SOLVED: Cute little nightmarishly invasive purple-flowering weed

Cochranville, PA

This little flower was a stow-away in a perennial pot that I bought at a nursery a few years ago. It was cute, so I left it. What a mistake! This plant flowers in early April in SE Pennsylvania, in partial to full shade at height of about 6-8 inches. It then forms little tubular seed pods on the upright stems that, if allowed to ripen in early May, explode, sending seeds everywhere, and taking over the landscape. Because I was away the last two Springs, these plants were all over the yard, concentrated in and around the main side garden. but they had also travelled, or been carried along with leaves, up to 50-75 yards away, into the side woods and covering the bank by the road. I spent April and May tearing them out. To buy me time before they went to seed, I mowed the ones in the lawn a couple of times. That helped, but they reflowered, and would have still made some seed pods if not pulled. The hundreds of tiny single-stemmed seedlings that are new this year, I will continue to pull out, including the small little bulb from which they grow. This will be a multi-year project, but I hope the worst is behind me. Any control suggestions other than pesticides, are welcome. I wish I could go back in time and throw that stowaway out. Thanks for your help.

Thumbnail by Lucille1 Thumbnail by Lucille1
Chesterfield, VA(Zone 7a)

Could be Erodium cicutarium (Restem filaree). It is a weed.

Bretten, Germany

Looks like Corydalis incisa.

Scott County, KY(Zone 5b)

I'm in suse's camp.

Cochranville, PA

Is it Corydalis incisa. It is a nightmare. Because this thread is closed, I might write up my hellish experiences with this plant so others can reduce their suffering.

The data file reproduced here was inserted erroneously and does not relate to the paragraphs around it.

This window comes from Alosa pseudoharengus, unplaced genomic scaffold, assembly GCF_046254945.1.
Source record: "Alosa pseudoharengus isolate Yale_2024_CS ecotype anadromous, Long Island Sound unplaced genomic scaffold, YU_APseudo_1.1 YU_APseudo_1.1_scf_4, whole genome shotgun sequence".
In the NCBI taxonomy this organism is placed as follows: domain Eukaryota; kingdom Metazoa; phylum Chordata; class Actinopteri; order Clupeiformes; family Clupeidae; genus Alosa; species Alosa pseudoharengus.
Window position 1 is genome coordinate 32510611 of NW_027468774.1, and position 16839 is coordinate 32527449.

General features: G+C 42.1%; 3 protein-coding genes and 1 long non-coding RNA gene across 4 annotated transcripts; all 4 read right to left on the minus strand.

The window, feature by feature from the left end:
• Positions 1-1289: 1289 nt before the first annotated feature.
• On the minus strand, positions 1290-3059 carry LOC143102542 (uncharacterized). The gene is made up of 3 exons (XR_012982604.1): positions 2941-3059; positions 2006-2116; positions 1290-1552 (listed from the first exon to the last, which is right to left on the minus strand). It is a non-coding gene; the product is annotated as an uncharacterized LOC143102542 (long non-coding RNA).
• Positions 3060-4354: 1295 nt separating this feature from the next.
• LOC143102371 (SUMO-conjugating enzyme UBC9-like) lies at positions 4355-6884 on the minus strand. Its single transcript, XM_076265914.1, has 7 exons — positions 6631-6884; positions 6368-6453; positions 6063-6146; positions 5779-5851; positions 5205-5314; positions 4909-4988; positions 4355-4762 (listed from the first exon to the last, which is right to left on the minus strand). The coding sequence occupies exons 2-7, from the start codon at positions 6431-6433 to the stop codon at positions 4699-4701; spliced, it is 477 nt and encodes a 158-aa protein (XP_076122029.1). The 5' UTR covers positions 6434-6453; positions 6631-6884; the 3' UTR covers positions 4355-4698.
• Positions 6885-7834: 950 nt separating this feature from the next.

I spent another 6 weeks,from mid-March to 1st week of May, hand-pulling masses of this plant that invaded the stream bottom down the hill, in the woods from our house.
If you have this plant, you must get it out before the seed heads ripen and explosively spread seeds a meter in all directions. It is biannual. so if you don't dig or pull out the other (handreds-thousands of )little baby plants that grow from tiny bulbs this season, they will become the big vigorous purple-flowering plants that can invade and choke out your native plants and gardens.
1. Make sure to get the roots, which can remain as a fleshy-colored V-shape, if you don't get the while plant, or it will grow again, shorter and wider and still flower and develop seed heads. I use this curved Japanese spike tool on a handle to get to the roots. This narrow point is also good when extracting single plants among the irises or ferns- get the point u under the weed and pull straight up.
2. If they are growing on a hill, pull the plant out from below, upwards, as the root most likely started upbove the plant.
3. I tried a little glyphosate last year, which, as a chemist I NEVER use. It was not very helpful. I haven't tried the blowtorch mentioned elsewhere. That might torch those little bulbs, if no precious plats are in the way.
* I studied the hill that was inundated with the plants last year, where I spent days and hours on my knees pulling up the mature plants, and there were only a couple of plants this year vs hundreds. I am pleased that, if you can get the plants out of there, you break the cycle of seeding. Good luck to you.

This message was edited May 12, 2022 1:29 PM

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